• Marijuana
  • Crack
  • Cocaine
  • Heroin
  • Methamphetamine
  • Ecstasy

No matter what charge you are facing, our team has the experience and resources to build a comprehensive defense strategy for your drug case in Skidaway Island, GA. Without a criminal defense attorney acting as your advocate, you could be facing very harsh penalties. Here are a few punishments you could be facing for drug crimes in Skidaway Island:

  • Schedule I or Schedule II Drug Possession
    Schedule I or Schedule II Drug Possession:

    Having less than a gram (or one milliliter for liquids) of this type of drug results in a prison term of one to three years. Having four grams or milliliter carries a term of one to eight years.

  • Schedule III, IV, or V Drug Possession
    Schedule III, IV, or V Drug Possession:

    Any substance on this list is punishable by a prison sentence of one to three years.

  • Non-Narcotic Schedule II Drug Possession
    Non-Narcotic Schedule II Drug Possession:

    If you have less than two grams or milliliters of this substance, punishments can be between one year and three years. Having up to four grams or milliliters results in a prison sentence of one to eight years.

  • Possession of Marijuana
    Possession of Marijuana:

    Those who are in possession of less than an ounce of marijuana are subject to a jail sentence of up to 12 months. Fines may be no more than $1,000. Possession of more than an ounce of marijuana can result in a prison term of one to 10 years.

To avoid these life-changing punishments, you must take action now. Contact O’Brien Law Firm today for a consultation about your case.

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Violent Crime Cases

Violent Crime Cases in Skidaway Island, GA

Violent crime offenses in Skidaway Island typically involve some form of bodily harm to another individual, actions committed against an individual’s will, or threatening someone with bodily harm. Aggravated violent offenses are more severe charges and often occur when a violent crime is made more serious due to circumstances like deadly weapons.

Much like serious drug cases, violent crimes create an added layer of negativity that follows the accused for the rest of their life. In these cases, even an accusation is enough to cause irreparable damage to a person’s reputation. Those convicted of a violent crime face severe penalties that can include years in a correctional facility.

Common crimes of this nature include but are not limited to:
  • Murder
  • Assault with the intent to murder
  • Vehicular homicide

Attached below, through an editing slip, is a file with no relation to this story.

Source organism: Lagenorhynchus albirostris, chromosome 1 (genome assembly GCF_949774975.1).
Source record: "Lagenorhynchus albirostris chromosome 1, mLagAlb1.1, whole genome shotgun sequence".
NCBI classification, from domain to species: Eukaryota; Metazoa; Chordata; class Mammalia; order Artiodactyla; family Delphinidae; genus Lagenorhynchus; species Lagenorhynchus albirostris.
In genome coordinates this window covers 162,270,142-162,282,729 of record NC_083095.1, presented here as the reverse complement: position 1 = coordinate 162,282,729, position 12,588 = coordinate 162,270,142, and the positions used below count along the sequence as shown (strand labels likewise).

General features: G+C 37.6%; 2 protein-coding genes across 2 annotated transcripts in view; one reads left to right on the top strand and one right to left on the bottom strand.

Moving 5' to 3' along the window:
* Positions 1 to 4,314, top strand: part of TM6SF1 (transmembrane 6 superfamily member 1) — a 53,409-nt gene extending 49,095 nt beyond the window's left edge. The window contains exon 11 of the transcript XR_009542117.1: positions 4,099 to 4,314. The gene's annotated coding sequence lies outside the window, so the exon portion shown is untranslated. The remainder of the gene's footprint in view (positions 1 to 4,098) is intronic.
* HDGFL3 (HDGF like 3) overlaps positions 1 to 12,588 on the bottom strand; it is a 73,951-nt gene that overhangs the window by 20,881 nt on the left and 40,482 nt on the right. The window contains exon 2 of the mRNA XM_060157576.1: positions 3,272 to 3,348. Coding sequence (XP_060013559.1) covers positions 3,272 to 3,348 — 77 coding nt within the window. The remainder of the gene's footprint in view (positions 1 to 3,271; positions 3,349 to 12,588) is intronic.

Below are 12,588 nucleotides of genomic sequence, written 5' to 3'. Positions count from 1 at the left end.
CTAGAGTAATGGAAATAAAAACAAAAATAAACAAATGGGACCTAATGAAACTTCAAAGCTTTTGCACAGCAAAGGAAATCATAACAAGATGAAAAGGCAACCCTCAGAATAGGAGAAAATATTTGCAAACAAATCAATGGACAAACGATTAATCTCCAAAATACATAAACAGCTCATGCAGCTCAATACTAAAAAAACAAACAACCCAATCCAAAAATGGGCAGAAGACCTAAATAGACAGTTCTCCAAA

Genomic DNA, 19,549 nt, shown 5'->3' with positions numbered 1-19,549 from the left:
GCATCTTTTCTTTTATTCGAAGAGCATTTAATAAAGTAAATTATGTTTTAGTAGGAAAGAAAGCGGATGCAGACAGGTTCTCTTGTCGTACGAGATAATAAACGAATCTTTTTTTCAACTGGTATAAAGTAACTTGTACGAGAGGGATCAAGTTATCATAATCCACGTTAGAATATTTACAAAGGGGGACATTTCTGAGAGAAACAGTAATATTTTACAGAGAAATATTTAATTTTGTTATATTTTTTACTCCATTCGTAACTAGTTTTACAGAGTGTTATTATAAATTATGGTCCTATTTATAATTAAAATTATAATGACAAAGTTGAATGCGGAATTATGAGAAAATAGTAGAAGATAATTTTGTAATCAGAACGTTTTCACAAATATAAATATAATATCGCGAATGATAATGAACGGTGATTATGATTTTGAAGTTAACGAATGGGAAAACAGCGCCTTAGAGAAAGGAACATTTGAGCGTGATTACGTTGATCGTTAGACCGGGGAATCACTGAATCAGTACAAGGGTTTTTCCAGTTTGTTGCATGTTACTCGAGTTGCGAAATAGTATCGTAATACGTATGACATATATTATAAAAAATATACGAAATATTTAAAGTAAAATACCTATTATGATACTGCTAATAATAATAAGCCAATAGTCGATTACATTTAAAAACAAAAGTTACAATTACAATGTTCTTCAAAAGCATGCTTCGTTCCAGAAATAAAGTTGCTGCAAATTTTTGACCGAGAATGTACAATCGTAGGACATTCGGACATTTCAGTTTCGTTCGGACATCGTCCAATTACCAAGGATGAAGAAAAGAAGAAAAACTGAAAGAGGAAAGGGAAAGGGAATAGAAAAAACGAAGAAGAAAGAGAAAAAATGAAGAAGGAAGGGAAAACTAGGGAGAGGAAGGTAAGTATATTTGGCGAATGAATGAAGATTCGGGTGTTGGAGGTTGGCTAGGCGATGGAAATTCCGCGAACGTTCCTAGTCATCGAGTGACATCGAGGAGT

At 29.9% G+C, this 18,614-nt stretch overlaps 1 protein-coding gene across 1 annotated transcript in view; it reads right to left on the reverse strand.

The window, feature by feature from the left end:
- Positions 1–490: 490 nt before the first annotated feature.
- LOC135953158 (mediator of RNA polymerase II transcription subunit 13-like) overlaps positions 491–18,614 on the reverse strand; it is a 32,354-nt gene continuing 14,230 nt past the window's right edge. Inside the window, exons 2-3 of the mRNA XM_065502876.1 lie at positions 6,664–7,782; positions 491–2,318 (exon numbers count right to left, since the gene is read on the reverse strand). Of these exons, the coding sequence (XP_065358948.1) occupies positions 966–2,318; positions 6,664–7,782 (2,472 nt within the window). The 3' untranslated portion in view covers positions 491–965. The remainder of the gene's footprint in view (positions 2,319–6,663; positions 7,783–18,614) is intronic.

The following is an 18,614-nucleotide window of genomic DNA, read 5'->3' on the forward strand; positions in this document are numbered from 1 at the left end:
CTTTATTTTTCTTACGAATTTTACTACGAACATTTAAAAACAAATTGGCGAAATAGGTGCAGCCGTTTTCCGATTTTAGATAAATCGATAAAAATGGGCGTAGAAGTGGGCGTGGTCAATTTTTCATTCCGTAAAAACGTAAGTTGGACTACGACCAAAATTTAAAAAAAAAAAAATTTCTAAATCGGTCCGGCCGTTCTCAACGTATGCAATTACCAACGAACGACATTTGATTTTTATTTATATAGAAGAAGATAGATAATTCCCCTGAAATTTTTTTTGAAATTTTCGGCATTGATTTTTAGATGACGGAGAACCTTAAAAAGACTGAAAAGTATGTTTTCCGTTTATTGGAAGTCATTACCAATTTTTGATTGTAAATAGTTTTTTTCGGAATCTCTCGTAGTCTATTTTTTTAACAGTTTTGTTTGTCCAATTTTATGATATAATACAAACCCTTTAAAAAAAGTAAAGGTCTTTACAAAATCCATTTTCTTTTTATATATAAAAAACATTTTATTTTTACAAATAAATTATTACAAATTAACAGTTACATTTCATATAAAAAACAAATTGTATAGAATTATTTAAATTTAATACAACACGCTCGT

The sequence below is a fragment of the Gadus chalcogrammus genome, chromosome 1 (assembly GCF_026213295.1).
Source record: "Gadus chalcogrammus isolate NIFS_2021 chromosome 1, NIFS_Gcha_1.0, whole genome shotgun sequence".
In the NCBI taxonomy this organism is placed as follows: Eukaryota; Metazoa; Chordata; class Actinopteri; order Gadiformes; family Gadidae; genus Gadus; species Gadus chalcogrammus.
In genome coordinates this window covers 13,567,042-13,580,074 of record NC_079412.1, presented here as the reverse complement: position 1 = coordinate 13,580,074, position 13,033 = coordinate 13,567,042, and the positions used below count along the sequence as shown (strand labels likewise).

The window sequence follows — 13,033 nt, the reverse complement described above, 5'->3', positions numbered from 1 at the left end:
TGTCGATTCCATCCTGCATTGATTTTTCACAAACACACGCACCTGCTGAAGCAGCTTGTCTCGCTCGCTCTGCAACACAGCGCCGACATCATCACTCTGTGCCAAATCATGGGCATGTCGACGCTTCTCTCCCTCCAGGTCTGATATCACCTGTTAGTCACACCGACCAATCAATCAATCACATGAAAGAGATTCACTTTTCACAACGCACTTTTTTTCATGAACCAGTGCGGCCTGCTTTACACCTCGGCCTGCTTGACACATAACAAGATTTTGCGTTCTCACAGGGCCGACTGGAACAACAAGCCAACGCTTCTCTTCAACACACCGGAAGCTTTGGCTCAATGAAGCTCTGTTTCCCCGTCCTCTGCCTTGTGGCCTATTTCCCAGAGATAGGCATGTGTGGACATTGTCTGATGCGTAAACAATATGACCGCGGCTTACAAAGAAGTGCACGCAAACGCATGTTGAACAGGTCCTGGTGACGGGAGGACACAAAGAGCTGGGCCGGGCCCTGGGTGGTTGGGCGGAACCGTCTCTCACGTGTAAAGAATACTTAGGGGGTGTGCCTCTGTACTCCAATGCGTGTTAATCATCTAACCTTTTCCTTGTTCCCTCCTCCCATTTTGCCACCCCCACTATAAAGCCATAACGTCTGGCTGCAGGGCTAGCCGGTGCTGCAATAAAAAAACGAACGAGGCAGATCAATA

• Domestic violence
  • Assault
  • Battery
  • Kidnapping
  • Rape
  • Robbery
  • Carjacking

When you are accused of any of the above crimes, your freedom hangs in the balance. The outcome of your case will determine whether you leave the courtroom with your freedom intact or stripped away to serve time behind bars. Because the punishments for violent crimes are so extreme, you should be seeking legal counsel from a criminal defense attorney in Skidaway Island, GA, as soon as possible. As a former police officer with a long record of positive verdicts in violent crime cases, Dennis O’Brien is well equipped to represent you in court.

Having a criminal defense lawyer by your side is the best way to avoid the serious punishments associated with violent crimes. These punishments usually result in prison time if convicted and include:
Forced rape: 20 years
Armed robbery: Up to 20 years
Simple assault: Up to 12 months
Aggravated assault: 10 to 20 years
Aggravated battery: Up to 20 years
Involuntary manslaughter: One to 20 years
Vehicular homicide Up to 15 years
Murder: Life in prison or the death sentence
Zealous Representation Without Judgement

As a former police officer, Dennis O’Brien has seen the toll it takes on a person when charged with a crime. His time in law enforcement allows him to empathize with his clients who desperately need competent representation. Despite being innocent until proven guilty, accusations are scary, and conviction could be a reality. That is why you must work with a trustworthy criminal defense lawyer in Skidaway Island, GA who will work tirelessly to clear your name.

Clients choose O’Brien Law Firm because we believe in open communication, honesty, and hard work. It is not our job to act as judges for those who have been accused of crimes. Rather, our goal is to find the best defense that allows us to protect our clients’ rights and freedoms.

DUI Cases in Skidaway Island, GA

Driving under the influence (DUI) is one of the most common crimes committed in Georgia. Punishments for such a crime can be severe, and for understandable reasons – when a person operates a vehicle while they are intoxicated, they’re putting their life and the lives of others at risk.

While DUI is a serious crime that completely upend the accused’s life, the earnest desire to end drunk driving can make police officers too eager to catch a person who they believe is under the influence.

DUI Cases